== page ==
Von Mayenburg continues, »When I wrote this play, I tried to listen to different voices in a discourse, to develop these further to more extreme positions. Theatre can be an amplifier or a magnifying glass that makes things visible. I wanted to talk about a frustration with our failure to live up to the standards of our own faculty of reason. And I wanted to show, at the same time, that it's ridiculous to be frustrated, to sulk like a child who didn't get what it wanted. This general frustration––the frustration about the frustration––is something that needed to be part of the play. I focus on language: how do we talk about these things; what does it do to our body; how does language become action; how does it create reality? There is a lot of talking in this play, but I think the talking is the action. In a way, you could say that the main character Rupp is talking himself into becoming an ape. The magic is done through language and not actions exterior to the characters.«
»And what does Rupp’s becoming an ape tell us about being human? About positivism? About progress?«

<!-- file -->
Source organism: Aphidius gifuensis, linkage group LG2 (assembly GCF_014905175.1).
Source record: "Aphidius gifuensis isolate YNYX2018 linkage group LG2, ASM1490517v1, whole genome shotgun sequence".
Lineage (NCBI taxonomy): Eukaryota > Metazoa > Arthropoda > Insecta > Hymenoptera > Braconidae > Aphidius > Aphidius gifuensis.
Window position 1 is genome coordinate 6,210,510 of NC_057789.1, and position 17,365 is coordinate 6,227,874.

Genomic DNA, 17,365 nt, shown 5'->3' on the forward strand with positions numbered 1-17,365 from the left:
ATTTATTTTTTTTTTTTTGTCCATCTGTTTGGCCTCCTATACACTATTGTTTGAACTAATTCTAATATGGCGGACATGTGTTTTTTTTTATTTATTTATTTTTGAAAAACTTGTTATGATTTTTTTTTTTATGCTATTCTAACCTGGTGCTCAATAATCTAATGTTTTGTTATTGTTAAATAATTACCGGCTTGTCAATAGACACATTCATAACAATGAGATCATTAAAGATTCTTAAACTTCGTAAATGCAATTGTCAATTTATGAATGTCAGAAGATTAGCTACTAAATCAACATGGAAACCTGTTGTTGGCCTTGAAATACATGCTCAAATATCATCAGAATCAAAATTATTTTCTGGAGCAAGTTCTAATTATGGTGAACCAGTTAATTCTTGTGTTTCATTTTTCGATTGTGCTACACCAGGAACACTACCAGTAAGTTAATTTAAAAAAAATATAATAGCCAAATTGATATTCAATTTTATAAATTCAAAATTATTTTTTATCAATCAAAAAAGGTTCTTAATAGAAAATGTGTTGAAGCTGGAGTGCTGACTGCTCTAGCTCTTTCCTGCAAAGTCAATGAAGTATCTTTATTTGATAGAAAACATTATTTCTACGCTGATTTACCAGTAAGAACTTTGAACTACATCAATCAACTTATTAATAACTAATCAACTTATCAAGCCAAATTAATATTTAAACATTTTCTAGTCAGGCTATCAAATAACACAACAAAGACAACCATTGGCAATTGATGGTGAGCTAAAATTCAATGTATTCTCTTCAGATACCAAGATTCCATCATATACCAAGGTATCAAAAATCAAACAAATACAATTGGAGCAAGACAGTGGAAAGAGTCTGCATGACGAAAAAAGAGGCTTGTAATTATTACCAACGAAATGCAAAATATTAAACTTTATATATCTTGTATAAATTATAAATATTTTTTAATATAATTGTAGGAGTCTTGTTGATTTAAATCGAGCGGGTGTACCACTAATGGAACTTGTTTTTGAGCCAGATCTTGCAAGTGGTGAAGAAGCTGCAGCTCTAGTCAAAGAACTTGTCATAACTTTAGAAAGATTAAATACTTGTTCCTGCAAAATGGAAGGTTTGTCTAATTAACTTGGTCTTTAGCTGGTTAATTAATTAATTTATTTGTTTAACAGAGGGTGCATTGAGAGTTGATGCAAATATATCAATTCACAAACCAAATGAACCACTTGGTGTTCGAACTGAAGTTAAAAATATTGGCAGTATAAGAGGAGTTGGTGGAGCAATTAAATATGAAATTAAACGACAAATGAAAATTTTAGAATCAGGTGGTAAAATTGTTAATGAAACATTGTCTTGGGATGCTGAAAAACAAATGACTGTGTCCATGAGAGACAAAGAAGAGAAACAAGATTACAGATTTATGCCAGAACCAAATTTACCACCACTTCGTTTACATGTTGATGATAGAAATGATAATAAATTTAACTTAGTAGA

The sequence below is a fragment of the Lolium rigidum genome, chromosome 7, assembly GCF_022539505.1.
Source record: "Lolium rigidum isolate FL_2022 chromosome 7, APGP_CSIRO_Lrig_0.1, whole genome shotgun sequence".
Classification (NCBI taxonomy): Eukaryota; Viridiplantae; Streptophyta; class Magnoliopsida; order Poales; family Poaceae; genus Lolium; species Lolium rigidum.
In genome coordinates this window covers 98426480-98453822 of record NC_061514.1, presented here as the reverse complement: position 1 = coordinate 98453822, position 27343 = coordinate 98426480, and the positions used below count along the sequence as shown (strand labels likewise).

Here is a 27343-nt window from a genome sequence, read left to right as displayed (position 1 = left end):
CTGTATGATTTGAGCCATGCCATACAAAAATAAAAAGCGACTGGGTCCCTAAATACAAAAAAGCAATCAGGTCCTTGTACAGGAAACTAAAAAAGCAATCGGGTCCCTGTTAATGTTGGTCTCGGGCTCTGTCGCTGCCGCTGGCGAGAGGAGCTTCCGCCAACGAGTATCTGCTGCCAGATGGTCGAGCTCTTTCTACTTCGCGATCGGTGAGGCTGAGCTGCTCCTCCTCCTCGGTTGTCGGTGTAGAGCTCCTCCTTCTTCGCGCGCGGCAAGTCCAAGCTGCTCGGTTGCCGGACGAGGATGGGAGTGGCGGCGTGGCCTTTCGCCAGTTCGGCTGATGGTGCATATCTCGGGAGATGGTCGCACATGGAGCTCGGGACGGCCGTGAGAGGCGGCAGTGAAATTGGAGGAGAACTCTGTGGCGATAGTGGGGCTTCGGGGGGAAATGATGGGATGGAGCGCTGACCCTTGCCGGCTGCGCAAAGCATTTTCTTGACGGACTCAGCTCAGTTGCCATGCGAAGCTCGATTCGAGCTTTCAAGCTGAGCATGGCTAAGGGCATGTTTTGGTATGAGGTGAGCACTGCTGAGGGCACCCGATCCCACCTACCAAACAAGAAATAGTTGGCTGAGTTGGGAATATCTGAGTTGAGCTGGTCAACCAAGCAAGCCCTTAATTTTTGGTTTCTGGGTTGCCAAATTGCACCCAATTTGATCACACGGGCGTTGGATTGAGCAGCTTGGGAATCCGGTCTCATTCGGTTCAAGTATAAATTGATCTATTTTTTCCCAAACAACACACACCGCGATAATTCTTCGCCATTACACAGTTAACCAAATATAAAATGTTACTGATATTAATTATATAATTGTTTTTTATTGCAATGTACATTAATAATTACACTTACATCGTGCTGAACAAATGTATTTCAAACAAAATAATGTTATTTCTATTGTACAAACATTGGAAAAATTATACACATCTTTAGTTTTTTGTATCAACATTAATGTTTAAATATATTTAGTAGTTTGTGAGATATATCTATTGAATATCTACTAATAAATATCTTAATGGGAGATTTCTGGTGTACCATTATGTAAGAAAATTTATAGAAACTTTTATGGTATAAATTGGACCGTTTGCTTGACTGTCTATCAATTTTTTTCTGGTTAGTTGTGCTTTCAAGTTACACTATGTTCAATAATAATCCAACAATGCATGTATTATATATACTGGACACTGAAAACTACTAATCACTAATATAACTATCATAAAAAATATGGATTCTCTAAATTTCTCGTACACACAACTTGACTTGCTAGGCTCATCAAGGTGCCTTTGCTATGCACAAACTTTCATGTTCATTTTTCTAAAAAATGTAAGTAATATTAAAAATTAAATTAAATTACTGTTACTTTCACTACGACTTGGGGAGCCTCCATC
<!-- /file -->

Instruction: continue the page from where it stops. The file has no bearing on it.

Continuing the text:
Von Mayenburg explains, »In this play we see human beings in transition. They aren’t apes yet. They are like the missing link. Meanwhile, I am caught on a question: does our cruelty originate in our ape ancestry? Or are we cruel because we are human? What part makes us cause wars? Chimps also kill, eat meat, start wars. They have history. The central question is: is nature sane and we are insane as we corrupt nature’s beauty? Or is nature the cruel thing we need to overcome? This line of thought leads to all sorts of questions: will technology save nature in the end because it gives us the resources to feed everyone? Or is the solution to return to a simple life, like Ötzi’s? One where we still have to kills animals? I can’t answer these questions. But they keep me busy.«
by Marius von Mayenburg
Direction: Marius von Mayenburg